Now, we can tell when he is upset because he lights up his pipe.  Most people do not smoke.  Maybe some smoke like my  grandfather, in the barn where most people can’t see him smoking.  He forgets though that my Grandmother can smell it on him when he comes into the house. It is consider an evil regarding our religion as it is a waste of money like liquor.  There are many places the money could be better used than in tobacco and liquor.  Also, both can lead you to do things that you wouldn’t other wise. 



Regarding the book “Fifty Shades of Gray” neither I or Marilyn have read that book so we can’t tell you about that book.  I take care in reading books especially novels.  I don’t want anything in my house that I would be embarrassed for someone to come into my home to read or see.  No violence, nothing that should be kept in the bedroom.  My feeling is if I wouldn’t allow Susan to read it – I won’t read it.  Many times I have started reading a book and stopped because I did not think it was presentable.  



I know that some Amish are stricter  than we are.  Some of them will not read books like Beverly Lewis and other authors because it is not a true story, it is not really a religious book in their eyes.  Again, I don’t know what others have in their home.  I can only tell about ours.  Michael and Edward get a little upset with David and I because there are certain books in the world that we do not allow them to read or bring into our home. World wide there is no problem, but in our home they are.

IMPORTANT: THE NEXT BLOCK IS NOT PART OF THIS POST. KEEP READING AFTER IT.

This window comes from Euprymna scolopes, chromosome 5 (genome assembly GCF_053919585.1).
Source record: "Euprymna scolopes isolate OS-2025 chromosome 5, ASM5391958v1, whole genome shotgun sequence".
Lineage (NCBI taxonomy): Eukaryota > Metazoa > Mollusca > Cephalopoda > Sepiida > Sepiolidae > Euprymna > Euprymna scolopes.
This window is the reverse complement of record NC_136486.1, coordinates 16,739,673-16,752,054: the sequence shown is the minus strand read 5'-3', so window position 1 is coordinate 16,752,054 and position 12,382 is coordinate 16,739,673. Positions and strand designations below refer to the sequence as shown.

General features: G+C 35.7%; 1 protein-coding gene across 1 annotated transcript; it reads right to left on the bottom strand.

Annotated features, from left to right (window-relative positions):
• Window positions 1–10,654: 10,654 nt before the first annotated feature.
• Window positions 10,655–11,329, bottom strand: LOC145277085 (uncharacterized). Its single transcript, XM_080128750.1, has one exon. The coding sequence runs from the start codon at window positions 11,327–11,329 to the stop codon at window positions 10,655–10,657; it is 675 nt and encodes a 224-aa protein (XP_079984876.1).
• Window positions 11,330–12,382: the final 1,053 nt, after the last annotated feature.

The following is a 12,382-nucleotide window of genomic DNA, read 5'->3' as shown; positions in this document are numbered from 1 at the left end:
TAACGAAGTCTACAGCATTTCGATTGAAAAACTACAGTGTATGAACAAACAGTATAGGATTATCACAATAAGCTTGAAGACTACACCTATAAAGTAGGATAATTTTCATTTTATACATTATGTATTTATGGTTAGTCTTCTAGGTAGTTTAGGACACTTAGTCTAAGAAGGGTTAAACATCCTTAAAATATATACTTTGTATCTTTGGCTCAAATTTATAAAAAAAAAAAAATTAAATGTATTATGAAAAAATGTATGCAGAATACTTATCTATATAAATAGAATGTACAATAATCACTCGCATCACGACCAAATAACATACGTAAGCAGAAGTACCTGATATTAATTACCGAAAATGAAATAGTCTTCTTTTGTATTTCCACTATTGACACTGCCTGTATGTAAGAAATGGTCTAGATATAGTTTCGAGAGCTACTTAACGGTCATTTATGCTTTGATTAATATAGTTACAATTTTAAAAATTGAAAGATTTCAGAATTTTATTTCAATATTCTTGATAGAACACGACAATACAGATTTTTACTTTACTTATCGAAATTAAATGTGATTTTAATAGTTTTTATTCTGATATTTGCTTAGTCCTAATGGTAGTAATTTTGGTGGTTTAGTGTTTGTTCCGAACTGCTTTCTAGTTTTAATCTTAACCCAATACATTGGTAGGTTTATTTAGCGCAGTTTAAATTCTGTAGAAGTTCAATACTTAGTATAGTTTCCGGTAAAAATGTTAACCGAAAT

Be With God,
Jean

            

           Make your own Homemade liquid Soap
                                                      From reader Renee
                                      
                                 Ingredients
1 1/2 cups of boiling water
1 Tbs shredded bar of soap that has low suds (trust me learned this one the hard way) like castile, ivory, or homemade soap!
1 Tbs washing soda
1 Tbs vinegar
1/8 tsp of tea tree oil
a few drops of other essential oil (optional)
Directions

In a bowl add the shredded bar of soap, washing soda, and vinegar. Then pour boiling water over mixture and stir/whisk until everything is well blended and has dissolved. Let mixture cool on the counter stirring occasionally for at least 8 hours. After it cools add tea tree oil (since its an anti-bacterial, anti-fugal, and anti-microbial) and any other essential oils you would like. Transfer into an old dish soap container or a cute oil dispenser container.